up express

Major changes could be on the way for Toronto's Union-Pearson Express

Getting between Toronto's Pearson International Airport and the city's downtown core has been nothing short of dreamy (comparatively speaking) since the launch of Metrolinx's Union-Pearson Express train four years ago.

The chronically underrated service has changed the game not only for frequent flyers, but for people who live or work on either end of the 25-minute-long, $12 trip.

It may not have opened to much praise when it launched in 2015 (thanks largely in part to an initial one-way fare of $27.50), but ridership has exploded since prices came down in 2016.

With some 4.5 million people per year now using the service, Metrolinx wants to expand on the UP's success — but it won't be cheap.

A report recently obtained by The Toronto Star shows that the provincial transit agency is "planning an extensive and potentially costly overhaul of the airport rail link," including station renovations, all-new electric trains, and a dedicated, $80 million pedestrian bridge at Union Station.

The unpublished document reportedly shows plans for the relocation of the UP Express platform at Union, as well as for scrapping its current trains in favour of the new electric vehicles it plans to implement across the rest of the GO rail network.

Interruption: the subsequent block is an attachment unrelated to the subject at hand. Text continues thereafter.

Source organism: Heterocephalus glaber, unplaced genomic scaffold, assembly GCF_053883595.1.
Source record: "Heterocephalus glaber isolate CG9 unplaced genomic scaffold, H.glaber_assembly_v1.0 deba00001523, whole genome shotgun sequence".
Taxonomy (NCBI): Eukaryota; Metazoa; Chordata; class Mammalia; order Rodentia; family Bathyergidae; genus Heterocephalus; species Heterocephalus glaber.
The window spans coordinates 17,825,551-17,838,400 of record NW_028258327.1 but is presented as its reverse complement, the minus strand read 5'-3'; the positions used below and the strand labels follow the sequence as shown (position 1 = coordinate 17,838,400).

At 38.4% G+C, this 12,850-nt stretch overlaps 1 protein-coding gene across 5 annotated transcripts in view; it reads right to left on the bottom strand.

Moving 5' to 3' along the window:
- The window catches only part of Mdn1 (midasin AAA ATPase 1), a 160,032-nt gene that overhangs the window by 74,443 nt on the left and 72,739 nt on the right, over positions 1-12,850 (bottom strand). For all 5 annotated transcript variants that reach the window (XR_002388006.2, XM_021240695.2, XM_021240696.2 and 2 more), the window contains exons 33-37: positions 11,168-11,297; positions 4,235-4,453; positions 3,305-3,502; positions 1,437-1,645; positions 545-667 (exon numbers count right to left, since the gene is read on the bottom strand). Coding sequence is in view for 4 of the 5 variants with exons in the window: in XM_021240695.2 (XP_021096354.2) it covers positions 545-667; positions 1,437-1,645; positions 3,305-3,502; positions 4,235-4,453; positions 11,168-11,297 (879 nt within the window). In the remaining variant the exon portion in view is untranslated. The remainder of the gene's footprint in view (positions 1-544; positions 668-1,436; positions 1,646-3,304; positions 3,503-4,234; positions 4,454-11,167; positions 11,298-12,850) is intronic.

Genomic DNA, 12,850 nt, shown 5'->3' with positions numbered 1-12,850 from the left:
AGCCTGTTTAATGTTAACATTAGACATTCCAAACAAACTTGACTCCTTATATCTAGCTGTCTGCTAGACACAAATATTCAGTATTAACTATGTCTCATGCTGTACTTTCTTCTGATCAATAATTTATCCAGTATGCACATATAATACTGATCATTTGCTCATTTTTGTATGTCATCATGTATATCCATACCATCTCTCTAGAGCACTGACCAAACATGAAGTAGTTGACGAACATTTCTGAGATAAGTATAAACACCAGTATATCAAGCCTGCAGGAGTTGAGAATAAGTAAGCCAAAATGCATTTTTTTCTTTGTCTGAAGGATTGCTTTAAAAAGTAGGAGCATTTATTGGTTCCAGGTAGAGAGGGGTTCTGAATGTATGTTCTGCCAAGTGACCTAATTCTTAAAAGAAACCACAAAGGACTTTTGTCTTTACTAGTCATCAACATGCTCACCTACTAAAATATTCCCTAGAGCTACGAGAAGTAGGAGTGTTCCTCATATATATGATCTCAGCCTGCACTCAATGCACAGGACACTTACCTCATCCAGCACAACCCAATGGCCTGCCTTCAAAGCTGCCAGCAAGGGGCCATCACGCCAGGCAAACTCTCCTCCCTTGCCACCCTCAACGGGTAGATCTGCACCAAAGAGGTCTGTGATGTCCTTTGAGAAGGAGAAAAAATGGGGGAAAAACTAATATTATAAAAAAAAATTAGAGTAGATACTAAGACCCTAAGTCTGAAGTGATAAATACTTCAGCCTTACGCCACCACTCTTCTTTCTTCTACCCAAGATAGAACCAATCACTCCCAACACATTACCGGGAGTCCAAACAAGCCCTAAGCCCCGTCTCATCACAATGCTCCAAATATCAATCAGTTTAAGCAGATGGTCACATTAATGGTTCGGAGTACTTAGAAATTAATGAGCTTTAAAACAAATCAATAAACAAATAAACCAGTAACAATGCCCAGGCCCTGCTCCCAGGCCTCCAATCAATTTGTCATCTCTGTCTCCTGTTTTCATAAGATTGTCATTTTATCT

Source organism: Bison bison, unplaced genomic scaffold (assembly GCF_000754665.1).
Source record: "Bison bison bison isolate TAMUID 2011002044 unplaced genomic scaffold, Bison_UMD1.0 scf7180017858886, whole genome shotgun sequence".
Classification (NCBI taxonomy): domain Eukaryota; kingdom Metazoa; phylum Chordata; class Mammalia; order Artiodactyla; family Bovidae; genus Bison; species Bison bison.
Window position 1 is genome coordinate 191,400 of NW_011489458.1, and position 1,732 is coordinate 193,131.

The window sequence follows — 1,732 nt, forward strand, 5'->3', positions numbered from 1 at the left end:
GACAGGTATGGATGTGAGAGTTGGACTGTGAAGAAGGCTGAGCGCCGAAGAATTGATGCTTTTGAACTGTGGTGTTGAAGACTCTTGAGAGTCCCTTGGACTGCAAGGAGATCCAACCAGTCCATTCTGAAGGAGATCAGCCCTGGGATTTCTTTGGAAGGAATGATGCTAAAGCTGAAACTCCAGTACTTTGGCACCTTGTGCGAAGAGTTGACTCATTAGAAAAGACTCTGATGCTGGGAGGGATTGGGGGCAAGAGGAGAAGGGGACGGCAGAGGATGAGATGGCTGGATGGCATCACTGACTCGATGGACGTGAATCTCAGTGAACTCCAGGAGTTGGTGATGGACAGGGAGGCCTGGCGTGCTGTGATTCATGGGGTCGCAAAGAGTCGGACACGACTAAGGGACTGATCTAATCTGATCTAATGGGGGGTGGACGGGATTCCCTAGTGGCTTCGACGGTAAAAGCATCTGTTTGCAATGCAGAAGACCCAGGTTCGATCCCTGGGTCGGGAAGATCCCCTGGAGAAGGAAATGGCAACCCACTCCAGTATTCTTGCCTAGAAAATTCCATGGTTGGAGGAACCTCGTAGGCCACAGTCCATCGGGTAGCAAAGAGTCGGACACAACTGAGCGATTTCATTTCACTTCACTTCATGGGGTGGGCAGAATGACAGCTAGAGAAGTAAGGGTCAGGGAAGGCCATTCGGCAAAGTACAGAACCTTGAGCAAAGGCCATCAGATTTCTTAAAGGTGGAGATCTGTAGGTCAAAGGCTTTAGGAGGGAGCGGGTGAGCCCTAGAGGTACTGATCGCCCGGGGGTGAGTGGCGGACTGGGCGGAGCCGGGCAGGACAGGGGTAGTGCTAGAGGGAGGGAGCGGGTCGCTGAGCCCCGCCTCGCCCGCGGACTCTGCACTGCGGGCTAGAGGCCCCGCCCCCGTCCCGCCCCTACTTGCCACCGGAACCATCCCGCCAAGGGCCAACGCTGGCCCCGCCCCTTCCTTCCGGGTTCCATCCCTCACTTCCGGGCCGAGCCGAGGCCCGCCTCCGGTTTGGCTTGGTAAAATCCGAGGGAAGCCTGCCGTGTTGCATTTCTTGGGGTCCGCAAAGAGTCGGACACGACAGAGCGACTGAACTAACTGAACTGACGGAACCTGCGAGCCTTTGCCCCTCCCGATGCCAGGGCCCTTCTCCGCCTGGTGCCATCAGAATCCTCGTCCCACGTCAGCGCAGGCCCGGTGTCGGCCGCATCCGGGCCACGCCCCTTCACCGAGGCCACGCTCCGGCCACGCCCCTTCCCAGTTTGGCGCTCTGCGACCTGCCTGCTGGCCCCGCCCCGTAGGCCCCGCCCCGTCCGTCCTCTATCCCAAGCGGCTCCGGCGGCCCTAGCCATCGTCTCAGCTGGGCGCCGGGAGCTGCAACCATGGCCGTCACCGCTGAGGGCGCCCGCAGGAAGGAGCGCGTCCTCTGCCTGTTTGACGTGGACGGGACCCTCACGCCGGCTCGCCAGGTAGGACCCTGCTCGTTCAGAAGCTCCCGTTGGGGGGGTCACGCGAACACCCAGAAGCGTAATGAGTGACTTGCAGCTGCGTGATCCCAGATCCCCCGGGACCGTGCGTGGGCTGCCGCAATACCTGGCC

If all goes well, these changes will allow the UP Express to run more frequently (currently, it departs every 15 minutes, seven days a week.)

According to the Star, what Metrolinx has planned could lead "to an almost complete overhaul of the UP Express," which opened at a cost of $456 million just over four years ago.

"The massive success of UP Express with our customers today is the starting point for what an even better service to the airport could look like," said Metrolinx CEO Phil Verster to The Star when asked about the documents.

"We are planning now for a future UP Express service that is more frequent and also has some journeys that are quicker than today. This will be a huge win for our customers."

Whether or not it'll be a win for provincial tax payers remains to be seen.

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